And I looked and turned to another part of the earth, and saw there a deep valley with burning fire. And they brought the kings and the mighty, and began to cast them into this deep valley. And there mine eyes saw how they made these their instruments, iron chains of immeasurable weight. And I asked the angel of peace who went with me, saying: ‘For whom are these chains being prepared’ And he said unto me: ‘These are being prepared for the hosts of Azazel, so that they may take them and cast them into the abyss of complete condemnation, and they shall cover their jaws with rough stones as the Lord of Spirits commanded. And Michael, and Gabriel, and Raphael, and Phanuel shall take hold of them on that great day, and cast them on that day into the burning furnace, that the Lord of Spirits may take vengeance on them for their unrighteousness in becoming subject to Satan and leading astray those who dwell on the earth.’ (1 Enoch 54:1-6)

It is the rich and powerful (“the kings and the mighty”) who will be thrown into the burning furnace for their unrighteousness (that is, injustice). This language is powerful, though not particularly unique. Indeed it sounds similar in many ways to that of the book of Revelation.** This similarity is for good reason; both books share apocalyptic traits.

Apocalyptic writing was very common in the period of these books (both around the first century CE, same as Matthew). While I cannot comprehensively define apocalyptic literature in this context, I can at least say it was a genre of narrative literature which utilised powerful symbols to create a transcendent story world to which people could look for hope in the midst of a situation of trauma or crisis.

Apocalyptic literature was not intended to be taken in a strict literal fashion.^ Moreover it did not predict the end of space-time history as is often assumed when people read Revelation. Rather it looked forward to a new age in history when God would judge and defeat his enemies and bring about a new age for his people. It is just not true that the Jews believed God would end space-time history to take people away somewhere else (Heaven or Hell).

What’s the point? Time to make some connections…

Firstly, Jesus in Matthew 13:42 (and other places) is using apocalyptic language similar to 1 Enoch which is not intended to be taken strictly literally.

Secondly the burning furnace in Daniel 3 is not a place of everlasting torment, but a place of execution intended to lead to death.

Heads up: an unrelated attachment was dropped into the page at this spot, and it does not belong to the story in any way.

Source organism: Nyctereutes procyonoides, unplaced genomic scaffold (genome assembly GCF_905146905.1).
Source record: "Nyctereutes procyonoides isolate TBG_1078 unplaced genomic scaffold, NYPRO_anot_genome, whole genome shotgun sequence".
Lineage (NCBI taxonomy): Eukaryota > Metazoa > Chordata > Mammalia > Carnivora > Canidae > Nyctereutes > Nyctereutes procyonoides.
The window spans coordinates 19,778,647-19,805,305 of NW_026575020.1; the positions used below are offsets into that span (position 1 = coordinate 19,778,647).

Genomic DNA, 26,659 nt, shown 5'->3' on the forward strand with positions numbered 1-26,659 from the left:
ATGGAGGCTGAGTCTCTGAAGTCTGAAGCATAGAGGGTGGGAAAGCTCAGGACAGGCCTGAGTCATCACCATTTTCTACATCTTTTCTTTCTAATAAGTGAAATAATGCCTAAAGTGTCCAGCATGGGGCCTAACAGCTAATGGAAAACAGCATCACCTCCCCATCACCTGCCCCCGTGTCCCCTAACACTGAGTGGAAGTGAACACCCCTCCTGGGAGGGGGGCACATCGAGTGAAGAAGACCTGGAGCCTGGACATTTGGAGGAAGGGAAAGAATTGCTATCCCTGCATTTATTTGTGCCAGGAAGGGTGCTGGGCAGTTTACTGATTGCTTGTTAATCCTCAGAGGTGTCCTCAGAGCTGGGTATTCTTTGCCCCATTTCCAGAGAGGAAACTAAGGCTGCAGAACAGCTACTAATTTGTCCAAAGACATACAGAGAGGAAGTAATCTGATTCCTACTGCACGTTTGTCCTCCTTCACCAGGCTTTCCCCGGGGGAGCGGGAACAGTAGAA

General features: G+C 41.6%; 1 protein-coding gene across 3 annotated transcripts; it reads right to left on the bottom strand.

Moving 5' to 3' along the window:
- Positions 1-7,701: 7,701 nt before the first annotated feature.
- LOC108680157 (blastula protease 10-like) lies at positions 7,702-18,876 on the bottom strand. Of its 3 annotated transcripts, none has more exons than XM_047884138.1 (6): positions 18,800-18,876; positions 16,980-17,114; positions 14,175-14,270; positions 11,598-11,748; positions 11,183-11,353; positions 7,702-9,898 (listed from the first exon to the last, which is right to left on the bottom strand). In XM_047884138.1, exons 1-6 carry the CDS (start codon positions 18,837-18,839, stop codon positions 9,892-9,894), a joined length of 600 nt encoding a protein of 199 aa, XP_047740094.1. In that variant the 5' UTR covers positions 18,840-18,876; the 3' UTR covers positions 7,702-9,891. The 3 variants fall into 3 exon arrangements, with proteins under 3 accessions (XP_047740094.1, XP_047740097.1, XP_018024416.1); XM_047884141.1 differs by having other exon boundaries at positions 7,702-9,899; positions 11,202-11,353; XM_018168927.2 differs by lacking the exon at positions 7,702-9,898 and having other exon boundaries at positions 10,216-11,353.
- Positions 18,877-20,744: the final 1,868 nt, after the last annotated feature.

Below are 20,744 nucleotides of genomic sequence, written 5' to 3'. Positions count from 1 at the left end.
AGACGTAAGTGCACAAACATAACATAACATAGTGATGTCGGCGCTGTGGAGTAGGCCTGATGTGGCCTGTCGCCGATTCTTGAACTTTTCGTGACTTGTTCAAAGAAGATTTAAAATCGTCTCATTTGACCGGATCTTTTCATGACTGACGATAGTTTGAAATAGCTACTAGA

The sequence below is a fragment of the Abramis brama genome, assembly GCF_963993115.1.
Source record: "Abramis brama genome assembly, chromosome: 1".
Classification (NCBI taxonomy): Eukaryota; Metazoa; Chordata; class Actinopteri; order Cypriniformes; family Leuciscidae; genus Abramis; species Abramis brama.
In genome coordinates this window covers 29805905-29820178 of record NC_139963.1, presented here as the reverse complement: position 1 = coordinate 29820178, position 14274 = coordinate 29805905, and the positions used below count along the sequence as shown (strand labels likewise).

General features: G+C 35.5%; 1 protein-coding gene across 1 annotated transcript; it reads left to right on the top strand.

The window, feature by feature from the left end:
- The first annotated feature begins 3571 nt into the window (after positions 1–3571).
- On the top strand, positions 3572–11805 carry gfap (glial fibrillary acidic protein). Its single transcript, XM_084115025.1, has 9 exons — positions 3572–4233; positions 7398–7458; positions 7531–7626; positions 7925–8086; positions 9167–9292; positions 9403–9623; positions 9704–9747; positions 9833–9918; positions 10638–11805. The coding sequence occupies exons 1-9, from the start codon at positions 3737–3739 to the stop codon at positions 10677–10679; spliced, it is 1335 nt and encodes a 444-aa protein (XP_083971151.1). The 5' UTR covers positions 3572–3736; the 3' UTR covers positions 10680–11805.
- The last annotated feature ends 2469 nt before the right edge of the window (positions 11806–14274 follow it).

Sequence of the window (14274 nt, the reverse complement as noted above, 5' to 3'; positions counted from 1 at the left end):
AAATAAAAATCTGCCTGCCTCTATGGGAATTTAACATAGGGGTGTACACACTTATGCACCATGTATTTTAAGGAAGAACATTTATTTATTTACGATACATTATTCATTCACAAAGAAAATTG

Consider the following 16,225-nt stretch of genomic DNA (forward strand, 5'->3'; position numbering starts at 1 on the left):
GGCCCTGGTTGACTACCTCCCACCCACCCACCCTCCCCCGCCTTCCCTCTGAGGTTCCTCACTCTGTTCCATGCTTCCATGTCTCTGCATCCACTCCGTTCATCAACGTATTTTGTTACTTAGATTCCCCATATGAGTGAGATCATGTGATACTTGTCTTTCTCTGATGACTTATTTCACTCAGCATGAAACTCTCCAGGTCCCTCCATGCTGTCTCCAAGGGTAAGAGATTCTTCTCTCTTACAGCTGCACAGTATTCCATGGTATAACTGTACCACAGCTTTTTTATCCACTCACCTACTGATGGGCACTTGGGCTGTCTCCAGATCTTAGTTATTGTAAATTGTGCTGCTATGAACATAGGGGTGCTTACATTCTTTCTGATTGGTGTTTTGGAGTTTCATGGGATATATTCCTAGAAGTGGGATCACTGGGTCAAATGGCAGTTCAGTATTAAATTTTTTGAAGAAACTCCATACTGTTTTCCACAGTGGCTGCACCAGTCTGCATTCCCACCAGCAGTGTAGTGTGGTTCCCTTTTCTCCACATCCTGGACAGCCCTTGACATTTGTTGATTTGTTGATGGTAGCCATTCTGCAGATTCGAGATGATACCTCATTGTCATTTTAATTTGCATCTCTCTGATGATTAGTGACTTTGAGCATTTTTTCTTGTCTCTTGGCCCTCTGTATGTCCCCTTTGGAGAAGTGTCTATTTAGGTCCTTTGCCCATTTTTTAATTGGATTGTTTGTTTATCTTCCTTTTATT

Thirdly, and in support of the two points above, 1 Enoch’s punishment for the powerful is death itself, not everlasting punishment. The references to 1 Enoch above (such as 38:5-6 “Then shall the kings and the mighty perish”) make clear they do not refer to a post-mortem reality, but to something happening here, in this earthly realm. If we treat 1 Enoch consistently then the burning furnace is another way of talking about this judgement, and is not to be equated with everlasting punishment after death, but to death itself.

To impose a doctrine of eternal torture in Hell onto these texts, including Matthew 13:42, is to make the mistake of anachronism. In any case the view that there is a place of everlasting punishment separate from earth is derived from Greek Neoplatonic philosophy and not from Jewish traditions such as Daniel and 1 Enoch which influenced Matthew.

Conclusion? The burning furnace has nothing to do with afterlife, but rather with God’s judgement of the rich and mighty on earth for their injustice. Jesus in Matthew 13, when referring to angels throwing the “sinners” into the blazing furnace, would appear to be using apocalyptic language referring to their deaths, which is their judgement.

Outer darkness, which I have neglected until now, is simply another way of referring to the blazing furnace as judgement or death. This is fairly obvious when you look closely at the Old Testament, which depicts darkness either literally, as a “darkening” of a person’s understanding, and also (most pertinently for us) as the realm of the dead, which is the grave, not Hell. See for example Psalm 88; Job 10:20-22, 17:11-16; Ezekiel 32:1-10; Amos 5:18-27,^^ etc. etc.